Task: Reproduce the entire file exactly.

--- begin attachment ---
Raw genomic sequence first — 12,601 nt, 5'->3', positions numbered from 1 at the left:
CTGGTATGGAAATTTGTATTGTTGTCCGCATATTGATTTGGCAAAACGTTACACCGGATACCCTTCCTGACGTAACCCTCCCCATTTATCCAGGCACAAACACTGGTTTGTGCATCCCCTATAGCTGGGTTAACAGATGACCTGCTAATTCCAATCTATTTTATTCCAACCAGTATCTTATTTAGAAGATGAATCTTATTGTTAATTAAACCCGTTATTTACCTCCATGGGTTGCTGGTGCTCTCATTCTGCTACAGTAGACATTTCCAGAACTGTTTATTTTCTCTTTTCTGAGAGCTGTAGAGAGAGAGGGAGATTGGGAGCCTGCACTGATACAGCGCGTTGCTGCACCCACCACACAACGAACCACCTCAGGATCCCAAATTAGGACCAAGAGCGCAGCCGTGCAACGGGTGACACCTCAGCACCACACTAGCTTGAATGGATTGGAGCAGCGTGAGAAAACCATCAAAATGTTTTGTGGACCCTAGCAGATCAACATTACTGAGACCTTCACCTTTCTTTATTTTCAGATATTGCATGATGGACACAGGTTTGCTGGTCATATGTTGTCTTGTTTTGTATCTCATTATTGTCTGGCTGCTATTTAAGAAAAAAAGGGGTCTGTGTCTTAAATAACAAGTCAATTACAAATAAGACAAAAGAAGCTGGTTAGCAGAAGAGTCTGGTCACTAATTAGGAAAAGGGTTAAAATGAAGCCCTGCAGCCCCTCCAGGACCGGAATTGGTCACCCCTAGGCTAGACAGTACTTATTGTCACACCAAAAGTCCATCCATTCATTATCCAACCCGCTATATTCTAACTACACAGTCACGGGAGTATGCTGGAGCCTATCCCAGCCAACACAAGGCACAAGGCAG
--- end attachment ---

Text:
Raw genomic sequence first — 12,601 nt, 5'->3', positions numbered from 1 at the left:
CTGGTATGGAAATTTGTATTGTTGTCCGCATATTGATTTGGCAAAACGTTACACCGGATACCCTTCCTGACGTAACCCTCCCCATTTATCCAGGCACAAACACTGGTTTGTGCATCCCCTATAGCTGGGTTAACAGATGACCTGCTAATTCCAATCTATTTTATTCCAACCAGTATCTTATTTAGAAGATGAATCTTATTGTTAATTAAACCCGTTATTTACCTCCATGGGTTGCTGGTGCTCTCATTCTGCTACAGTAGACATTTCCAGAACTGTTTATTTTCTCTTTTCTGAGAGCTGTAGAGAGAGAGGGAGATTGGGAGCCTGCACTGATACAGCGCGTTGCTGCACCCACCACACAACGAACCACCTCAGGATCCCAAATTAGGACCAAGAGCGCAGCCGTGCAACGGGTGACACCTCAGCACCACACTAGCTTGAATGGATTGGAGCAGCGTGAGAAAACCATCAAAATGTTTTGTGGACCCTAGCAGATCAACATTACTGAGACCTTCACCTTTCTTTATTTTCAGATATTGCATGATGGACACAGGTTTGCTGGTCATATGTTGTCTTGTTTTGTATCTCATTATTGTCTGGCTGCTATTTAAGAAAAAAAGGGGTCTGTGTCTTAAATAACAAGTCAATTACAAATAAGACAAAAGAAGCTGGTTAGCAGAAGAGTCTGGTCACTAATTAGGAAAAGGGTTAAAATGAAGCCCTGCAGCCCCTCCAGGACCGGAATTGGTCACCCCTAGGCTAGACAGTACTTATTGTCACACCAAAAGTCCATCCATTCATTATCCAACCCGCTATATTCTAACTACACAGTCACGGGAGTATGCTGGAGCCTATCCCAGCCAACACAAGGCACAAGGCAG